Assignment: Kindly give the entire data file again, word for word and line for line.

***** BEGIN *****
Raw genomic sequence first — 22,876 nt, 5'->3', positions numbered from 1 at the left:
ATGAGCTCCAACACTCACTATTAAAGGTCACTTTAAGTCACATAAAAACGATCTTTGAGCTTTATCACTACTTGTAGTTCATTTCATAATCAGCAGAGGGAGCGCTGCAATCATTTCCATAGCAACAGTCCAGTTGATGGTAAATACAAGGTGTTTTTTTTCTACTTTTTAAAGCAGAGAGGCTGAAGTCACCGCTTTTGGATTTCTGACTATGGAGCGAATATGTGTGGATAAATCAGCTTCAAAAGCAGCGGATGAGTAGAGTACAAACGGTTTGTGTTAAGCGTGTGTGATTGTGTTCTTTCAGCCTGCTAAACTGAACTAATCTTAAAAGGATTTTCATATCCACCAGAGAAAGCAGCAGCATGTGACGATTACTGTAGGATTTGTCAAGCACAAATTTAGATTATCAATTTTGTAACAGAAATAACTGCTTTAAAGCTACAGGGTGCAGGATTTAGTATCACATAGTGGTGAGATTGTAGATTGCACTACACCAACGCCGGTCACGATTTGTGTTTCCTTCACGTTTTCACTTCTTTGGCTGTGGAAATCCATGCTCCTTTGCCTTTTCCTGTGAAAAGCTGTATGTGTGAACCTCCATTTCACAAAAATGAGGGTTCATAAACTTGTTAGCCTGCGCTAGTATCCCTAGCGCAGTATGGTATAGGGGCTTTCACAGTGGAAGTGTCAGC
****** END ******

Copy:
Raw genomic sequence first — 22,876 nt, 5'->3', positions numbered from 1 at the left:
ATGAGCTCCAACACTCACTATTAAAGGTCACTTTAAGTCACATAAAAACGATCTTTGAGCTTTATCACTACTTGTAGTTCATTTCATAATCAGCAGAGGGAGCGCTGCAATCATTTCCATAGCAACAGTCCAGTTGATGGTAAATACAAGGTGTTTTTTTTCTACTTTTTAAAGCAGAGAGGCTGAAGTCACCGCTTTTGGATTTCTGACTATGGAGCGAATATGTGTGGATAAATCAGCTTCAAAAGCAGCGGATGAGTAGAGTACAAACGGTTTGTGTTAAGCGTGTGTGATTGTGTTCTTTCAGCCTGCTAAACTGAACTAATCTTAAAAGGATTTTCATATCCACCAGAGAAAGCAGCAGCATGTGACGATTACTGTAGGATTTGTCAAGCACAAATTTAGATTATCAATTTTGTAACAGAAATAACTGCTTTAAAGCTACAGGGTGCAGGATTTAGTATCACATAGTGGTGAGATTGTAGATTGCACTACACCAACGCCGGTCACGATTTGTGTTTCCTTCACGTTTTCACTTCTTTGGCTGTGGAAATCCATGCTCCTTTGCCTTTTCCTGTGAAAAGCTGTATGTGTGAACCTCCATTTCACAAAAATGAGGGTTCATAAACTTGTTAGCCTGCGCTAGTATCCCTAGCGCAGTATGGTATAGGGGCTTTCACAGTGGAAGTGTCAGC